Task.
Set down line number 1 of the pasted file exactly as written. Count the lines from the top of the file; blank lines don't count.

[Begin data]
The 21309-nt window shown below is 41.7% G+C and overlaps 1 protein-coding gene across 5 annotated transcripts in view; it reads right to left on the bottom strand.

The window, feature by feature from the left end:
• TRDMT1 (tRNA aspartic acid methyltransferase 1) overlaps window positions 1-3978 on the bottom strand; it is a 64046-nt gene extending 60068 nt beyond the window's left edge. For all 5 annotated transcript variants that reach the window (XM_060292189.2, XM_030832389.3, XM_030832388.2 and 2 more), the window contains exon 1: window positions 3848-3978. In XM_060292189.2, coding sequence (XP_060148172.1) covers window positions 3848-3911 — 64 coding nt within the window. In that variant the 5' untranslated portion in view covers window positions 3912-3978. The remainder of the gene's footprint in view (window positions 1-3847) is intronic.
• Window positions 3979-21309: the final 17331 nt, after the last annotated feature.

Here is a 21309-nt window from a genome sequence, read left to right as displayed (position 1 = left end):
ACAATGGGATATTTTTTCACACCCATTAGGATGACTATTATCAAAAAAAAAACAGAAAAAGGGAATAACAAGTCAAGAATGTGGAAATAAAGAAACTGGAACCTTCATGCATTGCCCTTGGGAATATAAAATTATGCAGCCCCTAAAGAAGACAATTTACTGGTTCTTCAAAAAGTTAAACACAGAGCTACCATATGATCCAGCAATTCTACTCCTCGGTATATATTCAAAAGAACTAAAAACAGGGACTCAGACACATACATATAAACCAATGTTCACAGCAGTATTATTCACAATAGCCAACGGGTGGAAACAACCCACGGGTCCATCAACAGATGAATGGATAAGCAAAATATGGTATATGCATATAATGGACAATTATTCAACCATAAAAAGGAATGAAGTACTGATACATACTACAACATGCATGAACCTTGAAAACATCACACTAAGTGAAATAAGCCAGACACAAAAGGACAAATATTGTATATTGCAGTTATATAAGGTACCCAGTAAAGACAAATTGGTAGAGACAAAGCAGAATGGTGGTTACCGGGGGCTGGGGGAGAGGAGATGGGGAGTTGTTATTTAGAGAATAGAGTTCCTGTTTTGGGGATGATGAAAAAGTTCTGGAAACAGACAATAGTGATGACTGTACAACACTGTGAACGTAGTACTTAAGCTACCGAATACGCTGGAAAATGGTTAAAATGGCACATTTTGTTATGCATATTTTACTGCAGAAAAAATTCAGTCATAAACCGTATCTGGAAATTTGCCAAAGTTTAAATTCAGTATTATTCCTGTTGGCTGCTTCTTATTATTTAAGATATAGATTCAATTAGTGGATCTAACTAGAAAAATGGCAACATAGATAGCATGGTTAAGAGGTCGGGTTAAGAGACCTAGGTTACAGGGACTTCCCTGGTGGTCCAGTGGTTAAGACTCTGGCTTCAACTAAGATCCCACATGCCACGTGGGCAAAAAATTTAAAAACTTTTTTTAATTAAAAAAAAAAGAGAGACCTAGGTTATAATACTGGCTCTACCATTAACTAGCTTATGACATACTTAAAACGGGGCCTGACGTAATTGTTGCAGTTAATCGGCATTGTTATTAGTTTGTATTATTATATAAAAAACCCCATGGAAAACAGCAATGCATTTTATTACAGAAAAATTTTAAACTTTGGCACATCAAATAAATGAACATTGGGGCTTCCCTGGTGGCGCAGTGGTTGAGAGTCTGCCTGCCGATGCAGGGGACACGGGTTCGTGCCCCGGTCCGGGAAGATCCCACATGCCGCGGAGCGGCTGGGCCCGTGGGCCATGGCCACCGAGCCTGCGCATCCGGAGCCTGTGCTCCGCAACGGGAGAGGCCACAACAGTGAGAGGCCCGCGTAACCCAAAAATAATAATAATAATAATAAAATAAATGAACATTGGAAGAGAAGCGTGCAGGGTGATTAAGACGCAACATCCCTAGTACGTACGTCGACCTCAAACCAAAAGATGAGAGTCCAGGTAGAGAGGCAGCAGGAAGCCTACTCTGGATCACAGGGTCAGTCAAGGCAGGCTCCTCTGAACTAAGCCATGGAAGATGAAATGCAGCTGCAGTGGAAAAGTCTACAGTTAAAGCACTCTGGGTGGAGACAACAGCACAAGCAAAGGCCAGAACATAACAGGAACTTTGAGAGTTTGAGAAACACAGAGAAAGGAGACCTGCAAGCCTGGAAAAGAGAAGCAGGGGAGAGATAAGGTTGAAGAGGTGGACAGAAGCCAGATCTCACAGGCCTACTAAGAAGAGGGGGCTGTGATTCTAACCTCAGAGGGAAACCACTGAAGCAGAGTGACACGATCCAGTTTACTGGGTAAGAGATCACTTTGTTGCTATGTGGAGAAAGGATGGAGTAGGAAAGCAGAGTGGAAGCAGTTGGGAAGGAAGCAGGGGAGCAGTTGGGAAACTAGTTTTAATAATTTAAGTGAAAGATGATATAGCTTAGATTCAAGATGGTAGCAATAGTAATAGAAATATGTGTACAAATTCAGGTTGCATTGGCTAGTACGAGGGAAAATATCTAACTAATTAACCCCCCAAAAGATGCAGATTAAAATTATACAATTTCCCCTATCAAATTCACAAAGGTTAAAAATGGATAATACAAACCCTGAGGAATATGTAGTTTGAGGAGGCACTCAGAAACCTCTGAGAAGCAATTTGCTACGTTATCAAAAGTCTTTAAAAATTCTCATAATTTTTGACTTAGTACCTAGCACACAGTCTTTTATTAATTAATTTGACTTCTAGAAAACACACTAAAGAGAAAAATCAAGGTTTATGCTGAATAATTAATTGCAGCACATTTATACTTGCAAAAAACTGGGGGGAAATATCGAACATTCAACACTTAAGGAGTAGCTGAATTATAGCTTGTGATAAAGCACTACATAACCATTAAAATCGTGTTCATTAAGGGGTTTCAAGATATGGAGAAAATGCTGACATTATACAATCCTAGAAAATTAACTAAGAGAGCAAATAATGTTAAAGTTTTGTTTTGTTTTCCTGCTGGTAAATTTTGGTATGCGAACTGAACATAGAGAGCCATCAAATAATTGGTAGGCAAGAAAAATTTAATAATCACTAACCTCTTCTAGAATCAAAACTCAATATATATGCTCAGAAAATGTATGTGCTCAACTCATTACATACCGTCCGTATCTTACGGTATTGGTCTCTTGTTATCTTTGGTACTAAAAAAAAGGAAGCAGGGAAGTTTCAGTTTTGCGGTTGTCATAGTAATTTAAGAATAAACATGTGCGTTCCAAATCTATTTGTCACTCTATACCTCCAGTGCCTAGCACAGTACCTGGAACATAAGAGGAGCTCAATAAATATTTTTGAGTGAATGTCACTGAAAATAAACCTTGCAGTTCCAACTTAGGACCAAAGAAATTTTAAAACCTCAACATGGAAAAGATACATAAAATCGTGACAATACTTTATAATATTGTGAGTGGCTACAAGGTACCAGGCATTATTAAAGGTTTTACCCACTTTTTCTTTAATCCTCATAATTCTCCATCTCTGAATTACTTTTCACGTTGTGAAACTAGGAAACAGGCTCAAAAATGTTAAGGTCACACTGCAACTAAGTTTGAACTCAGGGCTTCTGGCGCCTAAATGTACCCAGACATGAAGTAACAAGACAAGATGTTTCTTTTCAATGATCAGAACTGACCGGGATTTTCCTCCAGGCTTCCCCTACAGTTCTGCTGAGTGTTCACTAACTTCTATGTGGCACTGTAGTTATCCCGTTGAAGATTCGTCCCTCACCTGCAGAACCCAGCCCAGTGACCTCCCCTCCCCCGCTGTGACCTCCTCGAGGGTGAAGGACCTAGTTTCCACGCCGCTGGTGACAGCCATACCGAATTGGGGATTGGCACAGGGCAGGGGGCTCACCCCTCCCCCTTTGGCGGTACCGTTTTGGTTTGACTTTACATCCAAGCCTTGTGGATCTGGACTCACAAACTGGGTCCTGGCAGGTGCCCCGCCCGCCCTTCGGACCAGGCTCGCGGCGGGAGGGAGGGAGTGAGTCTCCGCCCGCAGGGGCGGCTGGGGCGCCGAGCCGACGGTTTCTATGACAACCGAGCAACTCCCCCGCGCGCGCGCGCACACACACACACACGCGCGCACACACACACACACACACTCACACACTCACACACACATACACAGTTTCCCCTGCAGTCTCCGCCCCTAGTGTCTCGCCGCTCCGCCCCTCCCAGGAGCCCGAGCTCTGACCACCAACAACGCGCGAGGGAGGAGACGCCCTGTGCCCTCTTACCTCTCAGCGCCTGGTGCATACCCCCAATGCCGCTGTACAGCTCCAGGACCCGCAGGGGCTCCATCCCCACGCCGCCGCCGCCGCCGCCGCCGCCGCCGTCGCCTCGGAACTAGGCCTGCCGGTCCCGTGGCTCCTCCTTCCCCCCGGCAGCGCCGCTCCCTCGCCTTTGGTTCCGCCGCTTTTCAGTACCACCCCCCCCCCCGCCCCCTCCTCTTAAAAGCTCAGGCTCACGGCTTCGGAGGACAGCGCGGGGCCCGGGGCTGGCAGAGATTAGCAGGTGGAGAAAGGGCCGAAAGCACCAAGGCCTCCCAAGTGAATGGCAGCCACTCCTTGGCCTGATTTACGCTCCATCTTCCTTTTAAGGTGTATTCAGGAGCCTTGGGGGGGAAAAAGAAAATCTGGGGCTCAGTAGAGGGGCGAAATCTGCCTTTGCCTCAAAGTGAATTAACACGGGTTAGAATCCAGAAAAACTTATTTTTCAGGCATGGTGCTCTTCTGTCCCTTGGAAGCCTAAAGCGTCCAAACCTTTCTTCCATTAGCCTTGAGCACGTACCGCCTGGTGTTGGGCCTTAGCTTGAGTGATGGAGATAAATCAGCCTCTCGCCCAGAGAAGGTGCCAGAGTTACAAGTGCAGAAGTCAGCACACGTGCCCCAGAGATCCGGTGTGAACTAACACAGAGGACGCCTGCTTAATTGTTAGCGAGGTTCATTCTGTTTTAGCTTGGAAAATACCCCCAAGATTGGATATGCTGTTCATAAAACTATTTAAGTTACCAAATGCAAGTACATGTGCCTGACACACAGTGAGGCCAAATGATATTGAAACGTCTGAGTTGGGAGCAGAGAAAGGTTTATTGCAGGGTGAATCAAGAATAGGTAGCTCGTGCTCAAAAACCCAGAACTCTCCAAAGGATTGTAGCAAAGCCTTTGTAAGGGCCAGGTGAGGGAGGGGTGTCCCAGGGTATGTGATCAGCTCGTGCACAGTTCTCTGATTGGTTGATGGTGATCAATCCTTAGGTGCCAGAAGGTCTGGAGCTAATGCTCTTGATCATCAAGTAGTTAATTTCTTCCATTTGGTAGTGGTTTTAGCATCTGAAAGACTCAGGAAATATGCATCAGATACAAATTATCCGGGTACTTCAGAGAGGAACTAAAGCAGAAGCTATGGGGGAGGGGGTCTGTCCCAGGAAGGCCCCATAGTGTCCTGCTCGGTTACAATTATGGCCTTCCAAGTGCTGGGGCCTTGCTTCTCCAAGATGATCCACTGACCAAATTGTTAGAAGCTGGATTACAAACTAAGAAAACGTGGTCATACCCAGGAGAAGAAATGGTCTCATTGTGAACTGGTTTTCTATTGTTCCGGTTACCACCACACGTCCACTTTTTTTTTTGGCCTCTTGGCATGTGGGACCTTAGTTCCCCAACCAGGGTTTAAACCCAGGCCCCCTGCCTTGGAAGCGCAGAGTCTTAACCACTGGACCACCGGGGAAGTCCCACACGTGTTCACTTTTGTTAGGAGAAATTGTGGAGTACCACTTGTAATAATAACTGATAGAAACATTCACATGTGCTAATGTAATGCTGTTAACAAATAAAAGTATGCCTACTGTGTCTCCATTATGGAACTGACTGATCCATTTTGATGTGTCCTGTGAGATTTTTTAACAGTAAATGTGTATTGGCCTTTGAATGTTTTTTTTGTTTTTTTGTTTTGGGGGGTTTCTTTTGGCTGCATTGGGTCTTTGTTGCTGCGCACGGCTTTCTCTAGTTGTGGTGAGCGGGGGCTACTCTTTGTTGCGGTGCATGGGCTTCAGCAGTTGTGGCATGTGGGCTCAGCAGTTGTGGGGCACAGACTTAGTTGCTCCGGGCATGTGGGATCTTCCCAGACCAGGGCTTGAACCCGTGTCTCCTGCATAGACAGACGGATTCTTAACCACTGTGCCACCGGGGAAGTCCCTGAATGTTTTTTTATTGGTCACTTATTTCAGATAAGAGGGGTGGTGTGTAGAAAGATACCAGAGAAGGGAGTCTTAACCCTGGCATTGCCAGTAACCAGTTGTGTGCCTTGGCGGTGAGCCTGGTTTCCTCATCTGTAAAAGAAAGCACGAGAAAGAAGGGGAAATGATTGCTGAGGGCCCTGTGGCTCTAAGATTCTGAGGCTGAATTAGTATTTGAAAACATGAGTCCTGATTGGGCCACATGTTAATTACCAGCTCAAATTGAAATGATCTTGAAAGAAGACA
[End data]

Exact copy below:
The 21309-nt window shown below is 41.7% G+C and overlaps 1 protein-coding gene across 5 annotated transcripts in view; it reads right to left on the bottom strand.